426 textile processing units in Erode block have been shut down in three years
A total of 14 tannery units and 426 textile processing units that were found discharging huge amount of untreated effluents in water sources in Erode block had been shut down during the last three years by the Tamil Nadu Pollution Control Board (TNPCB).
Out of the 426 textile processing units, 185 were dyeing factories, 153, bleaching units and 88 were printing units. The total included six units that were shut down on May 19.
The officials from the board conducted surprise checks on a number of occasions and found these units letting out untreated, toxic effluents in Kalingarayan channel and other water sources in the block.
“A significant number of these units were found having effluent treatment plants. But they did not utilise these units and continued to dump the effluents in water sources, causing huge damage to the environment,” officials from the board said.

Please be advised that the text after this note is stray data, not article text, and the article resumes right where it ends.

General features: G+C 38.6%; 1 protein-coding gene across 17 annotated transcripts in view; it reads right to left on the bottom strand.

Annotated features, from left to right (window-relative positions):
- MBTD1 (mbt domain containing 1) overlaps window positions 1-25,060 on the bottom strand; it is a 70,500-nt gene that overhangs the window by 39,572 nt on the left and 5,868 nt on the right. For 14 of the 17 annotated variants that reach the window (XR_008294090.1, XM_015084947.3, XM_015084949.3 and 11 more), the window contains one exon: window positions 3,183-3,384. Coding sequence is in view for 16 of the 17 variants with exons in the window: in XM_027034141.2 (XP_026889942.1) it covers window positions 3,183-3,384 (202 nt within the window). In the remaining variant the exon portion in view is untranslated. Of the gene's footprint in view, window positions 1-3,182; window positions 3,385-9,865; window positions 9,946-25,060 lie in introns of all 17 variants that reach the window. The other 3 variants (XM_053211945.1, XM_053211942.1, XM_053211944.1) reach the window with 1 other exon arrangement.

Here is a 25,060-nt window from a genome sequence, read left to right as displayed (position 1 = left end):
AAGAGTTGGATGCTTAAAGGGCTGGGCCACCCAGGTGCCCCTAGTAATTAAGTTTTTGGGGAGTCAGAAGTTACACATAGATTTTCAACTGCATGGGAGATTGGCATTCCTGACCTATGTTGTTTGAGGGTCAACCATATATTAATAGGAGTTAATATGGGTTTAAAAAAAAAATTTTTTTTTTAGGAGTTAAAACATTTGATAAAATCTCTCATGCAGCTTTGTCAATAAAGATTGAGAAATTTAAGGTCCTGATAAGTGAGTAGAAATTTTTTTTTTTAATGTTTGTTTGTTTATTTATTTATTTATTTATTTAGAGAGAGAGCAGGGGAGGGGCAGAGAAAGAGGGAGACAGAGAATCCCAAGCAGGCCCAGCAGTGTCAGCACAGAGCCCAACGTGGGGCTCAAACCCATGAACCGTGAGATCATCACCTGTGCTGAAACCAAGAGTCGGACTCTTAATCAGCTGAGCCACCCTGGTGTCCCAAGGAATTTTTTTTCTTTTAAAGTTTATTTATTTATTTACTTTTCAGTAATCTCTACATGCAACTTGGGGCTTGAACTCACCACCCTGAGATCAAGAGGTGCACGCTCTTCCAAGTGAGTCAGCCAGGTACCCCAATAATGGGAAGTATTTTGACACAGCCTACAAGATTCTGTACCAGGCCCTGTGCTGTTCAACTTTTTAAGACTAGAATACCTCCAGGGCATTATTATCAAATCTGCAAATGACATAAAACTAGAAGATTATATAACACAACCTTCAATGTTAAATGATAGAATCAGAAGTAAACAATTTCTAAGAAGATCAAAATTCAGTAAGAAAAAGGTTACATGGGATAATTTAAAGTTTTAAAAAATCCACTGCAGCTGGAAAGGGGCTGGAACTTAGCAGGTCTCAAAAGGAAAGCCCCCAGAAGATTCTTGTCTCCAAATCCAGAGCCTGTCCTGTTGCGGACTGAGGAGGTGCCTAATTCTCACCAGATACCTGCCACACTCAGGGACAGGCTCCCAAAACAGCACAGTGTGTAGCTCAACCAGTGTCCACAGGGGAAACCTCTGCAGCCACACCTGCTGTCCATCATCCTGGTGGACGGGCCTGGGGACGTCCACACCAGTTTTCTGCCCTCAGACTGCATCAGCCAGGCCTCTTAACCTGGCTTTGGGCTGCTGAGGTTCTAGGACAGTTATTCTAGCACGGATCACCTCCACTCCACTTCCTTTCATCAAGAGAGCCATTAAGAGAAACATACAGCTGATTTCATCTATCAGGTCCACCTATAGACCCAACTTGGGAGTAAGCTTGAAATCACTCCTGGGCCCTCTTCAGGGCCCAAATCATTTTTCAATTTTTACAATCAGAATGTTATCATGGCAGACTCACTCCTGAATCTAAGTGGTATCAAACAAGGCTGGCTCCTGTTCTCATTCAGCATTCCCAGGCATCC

Following the raids, the block has 30 tannery units and 81 dyeing units, which are approved by the government. “These units are being closely monitored. If any violations are found, steps will be initiated to shut down the units immediately,” District Environmental Engineer M. Malaiyandi assured.
Mr. Malaiyandi further said that the board was going to shut down six more units in Erode block on May 21 as they were polluting the environment.
Meanwhile, the farming community in the district had appealed to the administration to conduct checks across the district to identify the textile processing units that were functioning illegally. The administration had demolished more than 71 units during a drive launched against the illegal dyeing units a few weeks ago. Later the drive was abandoned..
“A number of dyeing units were still functioning in the district without an approval from the authorities and polluting the Cauvery and Bhavani rivers. A majority of these units were functioning in Gobichettipalayam and Sathyamangalam blocks, where the administration did not pay much attention during the drive,” many farmers claimed